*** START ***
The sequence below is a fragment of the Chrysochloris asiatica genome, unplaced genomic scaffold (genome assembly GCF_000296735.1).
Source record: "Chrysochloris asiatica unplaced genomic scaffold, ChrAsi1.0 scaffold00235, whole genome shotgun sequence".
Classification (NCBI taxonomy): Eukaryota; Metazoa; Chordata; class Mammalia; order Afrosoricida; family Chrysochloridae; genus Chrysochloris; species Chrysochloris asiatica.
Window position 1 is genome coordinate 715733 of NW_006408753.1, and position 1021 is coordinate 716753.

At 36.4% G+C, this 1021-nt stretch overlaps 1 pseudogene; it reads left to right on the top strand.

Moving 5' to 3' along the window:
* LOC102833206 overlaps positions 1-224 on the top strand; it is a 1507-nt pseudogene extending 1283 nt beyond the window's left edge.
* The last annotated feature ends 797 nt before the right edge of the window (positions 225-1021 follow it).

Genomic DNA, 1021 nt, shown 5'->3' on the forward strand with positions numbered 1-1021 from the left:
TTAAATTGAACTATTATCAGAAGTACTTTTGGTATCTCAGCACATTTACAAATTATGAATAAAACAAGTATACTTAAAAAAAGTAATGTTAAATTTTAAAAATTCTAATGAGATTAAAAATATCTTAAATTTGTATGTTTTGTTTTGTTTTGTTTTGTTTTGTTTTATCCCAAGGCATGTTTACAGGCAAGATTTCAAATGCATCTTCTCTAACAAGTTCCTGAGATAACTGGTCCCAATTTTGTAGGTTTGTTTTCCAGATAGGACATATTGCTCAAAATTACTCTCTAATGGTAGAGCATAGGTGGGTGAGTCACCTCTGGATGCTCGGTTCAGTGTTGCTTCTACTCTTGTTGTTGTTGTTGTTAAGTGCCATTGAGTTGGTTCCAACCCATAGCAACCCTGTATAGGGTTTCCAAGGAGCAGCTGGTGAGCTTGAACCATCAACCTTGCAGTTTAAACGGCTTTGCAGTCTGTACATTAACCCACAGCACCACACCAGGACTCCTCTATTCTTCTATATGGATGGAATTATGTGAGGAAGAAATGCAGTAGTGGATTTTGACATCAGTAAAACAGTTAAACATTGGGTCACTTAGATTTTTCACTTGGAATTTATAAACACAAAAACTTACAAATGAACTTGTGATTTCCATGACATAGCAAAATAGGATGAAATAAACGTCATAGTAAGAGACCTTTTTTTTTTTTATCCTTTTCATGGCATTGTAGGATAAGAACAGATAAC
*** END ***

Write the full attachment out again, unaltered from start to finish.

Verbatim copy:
The sequence below is a fragment of the Chrysochloris asiatica genome, unplaced genomic scaffold (genome assembly GCF_000296735.1).
Source record: "Chrysochloris asiatica unplaced genomic scaffold, ChrAsi1.0 scaffold00235, whole genome shotgun sequence".
Classification (NCBI taxonomy): Eukaryota; Metazoa; Chordata; class Mammalia; order Afrosoricida; family Chrysochloridae; genus Chrysochloris; species Chrysochloris asiatica.
Window position 1 is genome coordinate 715733 of NW_006408753.1, and position 1021 is coordinate 716753.

At 36.4% G+C, this 1021-nt stretch overlaps 1 pseudogene; it reads left to right on the top strand.

Moving 5' to 3' along the window:
* LOC102833206 overlaps positions 1-224 on the top strand; it is a 1507-nt pseudogene extending 1283 nt beyond the window's left edge.
* The last annotated feature ends 797 nt before the right edge of the window (positions 225-1021 follow it).

Genomic DNA, 1021 nt, shown 5'->3' on the forward strand with positions numbered 1-1021 from the left:
TTAAATTGAACTATTATCAGAAGTACTTTTGGTATCTCAGCACATTTACAAATTATGAATAAAACAAGTATACTTAAAAAAAGTAATGTTAAATTTTAAAAATTCTAATGAGATTAAAAATATCTTAAATTTGTATGTTTTGTTTTGTTTTGTTTTGTTTTGTTTTATCCCAAGGCATGTTTACAGGCAAGATTTCAAATGCATCTTCTCTAACAAGTTCCTGAGATAACTGGTCCCAATTTTGTAGGTTTGTTTTCCAGATAGGACATATTGCTCAAAATTACTCTCTAATGGTAGAGCATAGGTGGGTGAGTCACCTCTGGATGCTCGGTTCAGTGTTGCTTCTACTCTTGTTGTTGTTGTTGTTAAGTGCCATTGAGTTGGTTCCAACCCATAGCAACCCTGTATAGGGTTTCCAAGGAGCAGCTGGTGAGCTTGAACCATCAACCTTGCAGTTTAAACGGCTTTGCAGTCTGTACATTAACCCACAGCACCACACCAGGACTCCTCTATTCTTCTATATGGATGGAATTATGTGAGGAAGAAATGCAGTAGTGGATTTTGACATCAGTAAAACAGTTAAACATTGGGTCACTTAGATTTTTCACTTGGAATTTATAAACACAAAAACTTACAAATGAACTTGTGATTTCCATGACATAGCAAAATAGGATGAAATAAACGTCATAGTAAGAGACCTTTTTTTTTTTTATCCTTTTCATGGCATTGTAGGATAAGAACAGATAAC